short & happy life, like Francis Macomber's, or a Short & Wondrous one like Our Friend Oscar, running could be involved. But really it's that we prefer fun to not-fun. We try to have fun. Okay, okay, it's Tinkerbell. She's a diva.
Don't get confused, I'm still only somewhat employed and owe Visa a baby or two. The rest is semantics or logistics --
Speaking of numbers, I missed Four -- me, Caitlin, Alex, Haviland -- and now my friend is back on this side of the country. Briefly, but here. Shortly, happily, wondrously.
So many things can go wrong when you're traveling, like our unexpected pullover en route to the airport to fly to The House of the Mouse -- we barely made it to the flight.
But this weekend we went to Atlantic City and we weren't surprised when they said our hotel was overbooked, since ridic snafus are our collective travel-fukù and we were prepared to pop a cot and then take a morning swim w/asbestos at the Seaside Motel [later this experience could become a rich source of anecdotes, in-jokes and makes-life-worth-it-style laughter] --- but the desk-woman tells us how the problem's been solved: we're being moved to a better hotel ... for free.
Again, that assumption about gambling. Really, we're just amused by anything that's heavily thematic -- lit up by bells & whistles & glitter & graffics and big laminated promises in disguise as the Queen of Hearts/Spades.
Then Caitlin totally WON big-time at the slot machines -- waiting for me and Alex she just stuck a nickel in and gave it a go, like to kill time and -- Magic! Later that day, an escalade took an illegal left in front of us, like that shit that happens all the time in the city and you almost die and then somehow you get a ticket for someone else's mistake 'cause you've got expired plates ... and he got pulled over!
Also, we saw Melissa Etheridge. They surprised me with it and got away with it 'cause Caitlin pointed out that she never asked for anything, so asking me to put some pep in my step for an 8 PM fireworks show wasn't much to ask-- even though I insisted it was still totally light out and we can't miss the fireworks, they're in the sky.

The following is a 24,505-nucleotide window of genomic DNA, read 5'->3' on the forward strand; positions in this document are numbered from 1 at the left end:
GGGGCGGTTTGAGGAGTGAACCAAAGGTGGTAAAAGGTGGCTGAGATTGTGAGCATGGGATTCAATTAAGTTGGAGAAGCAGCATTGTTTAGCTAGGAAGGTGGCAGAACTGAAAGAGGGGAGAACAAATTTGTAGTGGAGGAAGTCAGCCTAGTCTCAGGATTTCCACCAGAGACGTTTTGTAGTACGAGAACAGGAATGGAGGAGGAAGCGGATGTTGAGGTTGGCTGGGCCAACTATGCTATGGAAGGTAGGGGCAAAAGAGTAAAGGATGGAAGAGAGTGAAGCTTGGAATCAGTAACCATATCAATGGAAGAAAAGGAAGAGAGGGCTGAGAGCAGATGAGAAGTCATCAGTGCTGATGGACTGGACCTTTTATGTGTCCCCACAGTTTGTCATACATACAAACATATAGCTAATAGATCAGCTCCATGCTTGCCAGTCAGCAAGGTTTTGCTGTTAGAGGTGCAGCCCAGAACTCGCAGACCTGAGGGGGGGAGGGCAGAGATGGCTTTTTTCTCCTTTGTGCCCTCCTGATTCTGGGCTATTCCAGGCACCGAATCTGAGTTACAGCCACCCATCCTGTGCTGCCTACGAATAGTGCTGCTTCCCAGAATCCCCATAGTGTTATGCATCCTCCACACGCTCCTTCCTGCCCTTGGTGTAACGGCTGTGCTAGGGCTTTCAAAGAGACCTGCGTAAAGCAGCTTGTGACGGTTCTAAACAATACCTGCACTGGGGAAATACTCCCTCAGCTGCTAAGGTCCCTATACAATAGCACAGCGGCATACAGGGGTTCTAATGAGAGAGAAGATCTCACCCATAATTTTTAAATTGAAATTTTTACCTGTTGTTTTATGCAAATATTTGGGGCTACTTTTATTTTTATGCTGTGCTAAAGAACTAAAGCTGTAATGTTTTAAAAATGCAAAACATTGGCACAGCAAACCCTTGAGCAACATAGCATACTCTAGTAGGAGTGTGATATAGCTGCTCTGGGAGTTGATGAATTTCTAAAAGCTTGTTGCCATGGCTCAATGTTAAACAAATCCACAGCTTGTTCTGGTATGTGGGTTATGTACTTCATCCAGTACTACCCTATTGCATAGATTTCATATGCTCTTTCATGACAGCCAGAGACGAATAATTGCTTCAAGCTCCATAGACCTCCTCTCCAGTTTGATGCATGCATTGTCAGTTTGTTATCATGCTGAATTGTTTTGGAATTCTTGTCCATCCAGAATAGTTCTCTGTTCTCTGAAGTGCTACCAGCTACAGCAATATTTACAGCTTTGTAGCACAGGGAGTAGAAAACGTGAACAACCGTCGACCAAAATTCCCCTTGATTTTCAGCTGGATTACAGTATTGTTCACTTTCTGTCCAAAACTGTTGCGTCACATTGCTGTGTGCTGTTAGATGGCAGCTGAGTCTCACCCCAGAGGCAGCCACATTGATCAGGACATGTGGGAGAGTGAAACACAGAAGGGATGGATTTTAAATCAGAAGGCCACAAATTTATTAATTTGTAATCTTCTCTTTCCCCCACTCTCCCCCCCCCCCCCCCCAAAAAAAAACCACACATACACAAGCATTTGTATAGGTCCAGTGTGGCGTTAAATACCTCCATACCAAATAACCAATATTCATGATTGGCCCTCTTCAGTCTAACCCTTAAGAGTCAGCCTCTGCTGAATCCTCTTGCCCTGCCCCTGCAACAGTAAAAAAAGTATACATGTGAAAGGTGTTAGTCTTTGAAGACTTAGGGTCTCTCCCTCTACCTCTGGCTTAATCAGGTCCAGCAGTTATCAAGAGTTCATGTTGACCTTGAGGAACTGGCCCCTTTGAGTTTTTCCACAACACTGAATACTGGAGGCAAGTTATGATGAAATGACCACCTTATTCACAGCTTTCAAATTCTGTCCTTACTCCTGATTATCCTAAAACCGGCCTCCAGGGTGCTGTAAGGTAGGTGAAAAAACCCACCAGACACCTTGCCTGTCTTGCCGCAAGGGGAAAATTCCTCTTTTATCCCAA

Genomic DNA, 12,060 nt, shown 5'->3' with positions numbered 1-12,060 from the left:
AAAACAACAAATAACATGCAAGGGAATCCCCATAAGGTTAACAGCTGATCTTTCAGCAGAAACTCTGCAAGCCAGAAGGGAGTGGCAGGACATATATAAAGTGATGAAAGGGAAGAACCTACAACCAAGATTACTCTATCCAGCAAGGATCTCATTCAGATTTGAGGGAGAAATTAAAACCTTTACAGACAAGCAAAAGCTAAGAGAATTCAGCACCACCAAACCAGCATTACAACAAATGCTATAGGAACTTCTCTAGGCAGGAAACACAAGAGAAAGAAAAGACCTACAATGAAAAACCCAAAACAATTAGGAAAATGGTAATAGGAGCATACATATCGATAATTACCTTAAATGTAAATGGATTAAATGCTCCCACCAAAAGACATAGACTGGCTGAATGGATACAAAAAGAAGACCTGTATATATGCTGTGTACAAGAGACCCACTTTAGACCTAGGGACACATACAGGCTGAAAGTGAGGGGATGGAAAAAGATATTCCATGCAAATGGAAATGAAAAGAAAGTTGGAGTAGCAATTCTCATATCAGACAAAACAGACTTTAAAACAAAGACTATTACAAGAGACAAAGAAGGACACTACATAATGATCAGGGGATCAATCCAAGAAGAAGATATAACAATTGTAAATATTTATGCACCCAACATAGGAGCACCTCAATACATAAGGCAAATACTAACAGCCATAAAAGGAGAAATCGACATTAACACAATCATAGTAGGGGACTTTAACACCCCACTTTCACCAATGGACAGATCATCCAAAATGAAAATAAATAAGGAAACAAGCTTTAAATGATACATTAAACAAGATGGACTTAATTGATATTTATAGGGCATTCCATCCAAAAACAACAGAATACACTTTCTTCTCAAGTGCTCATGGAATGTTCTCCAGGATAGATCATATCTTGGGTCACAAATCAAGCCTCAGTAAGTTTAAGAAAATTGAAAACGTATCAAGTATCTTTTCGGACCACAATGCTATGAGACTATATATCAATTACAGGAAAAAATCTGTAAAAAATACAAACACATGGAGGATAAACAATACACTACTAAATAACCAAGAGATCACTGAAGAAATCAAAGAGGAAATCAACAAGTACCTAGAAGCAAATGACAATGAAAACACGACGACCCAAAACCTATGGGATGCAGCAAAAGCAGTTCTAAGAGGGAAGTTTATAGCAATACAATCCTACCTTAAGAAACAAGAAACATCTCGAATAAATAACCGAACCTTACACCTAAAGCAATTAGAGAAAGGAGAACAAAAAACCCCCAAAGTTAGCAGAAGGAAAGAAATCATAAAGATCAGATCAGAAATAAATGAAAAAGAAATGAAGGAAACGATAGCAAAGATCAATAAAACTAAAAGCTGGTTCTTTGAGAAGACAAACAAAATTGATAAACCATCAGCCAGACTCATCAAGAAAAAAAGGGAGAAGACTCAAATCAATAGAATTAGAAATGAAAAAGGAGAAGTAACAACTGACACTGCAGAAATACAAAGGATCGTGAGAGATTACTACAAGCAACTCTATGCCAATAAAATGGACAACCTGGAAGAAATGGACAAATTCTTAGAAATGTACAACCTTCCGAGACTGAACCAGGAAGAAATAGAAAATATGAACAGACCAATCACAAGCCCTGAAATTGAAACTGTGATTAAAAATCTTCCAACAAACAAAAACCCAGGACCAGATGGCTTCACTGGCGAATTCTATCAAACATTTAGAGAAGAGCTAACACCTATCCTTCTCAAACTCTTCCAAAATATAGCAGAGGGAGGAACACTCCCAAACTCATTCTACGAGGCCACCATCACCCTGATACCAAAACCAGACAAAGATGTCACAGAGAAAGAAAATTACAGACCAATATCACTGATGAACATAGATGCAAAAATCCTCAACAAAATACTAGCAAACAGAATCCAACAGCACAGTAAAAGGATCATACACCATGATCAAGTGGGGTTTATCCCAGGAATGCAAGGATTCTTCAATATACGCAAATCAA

Anyhow, the ploy worked and we were on time for The Eth. The lesbos sang our little hearts out for every window we've ever screamed at, bare and wide-open. We listened to the gauzy-voiced acoustic assurance that sometimes love means following someone around until you've lost all your fellow travelers. Pretense-free, open-air I feel my feelings. She carved out her heart in the 90's, left it on the doorstep of a recording studio and then ran -- a prank played in the game of falling apart -- and we got to see her hold that heart in front of her face and then sing through it. Amazing.
Happy independence day!
-Elizabeth Wurtzel, "The [Fe]male Gaze."
dear good me & bad me & not me & also me & mememe, sincerely anonymous
or "the babies were only water balloons."
What if from now on I made my blog into a retroactive game of self-indulgence. I provide excerpts from my past diaries for the present date in different years. You match the lines to the years and if you're right, you win the next book club book.
[Options: 1986 (age 4) , 1991 (age 9) , 1996 (age 14), 1997 (age 15), 1999 (age 17), 2000 (age 18), 2002 (age 20), 2003 (age 21), 2006 (age 24), 2007 (age 25)]
[Names have been abbreviated when appropriate]
1/Michigan: "I feel like we'll never truly connect 'cause Chris's 100% un-interested in what art has to offer him as a human being. He likes things cut and dry. He wouldn't like my writing, because he never reads, he's detached completely from literature. His scope is narrow. I'm afraid he'll try to compare his career goal to be a vet to my writing. It's not just my Top Interest, it's How I Think."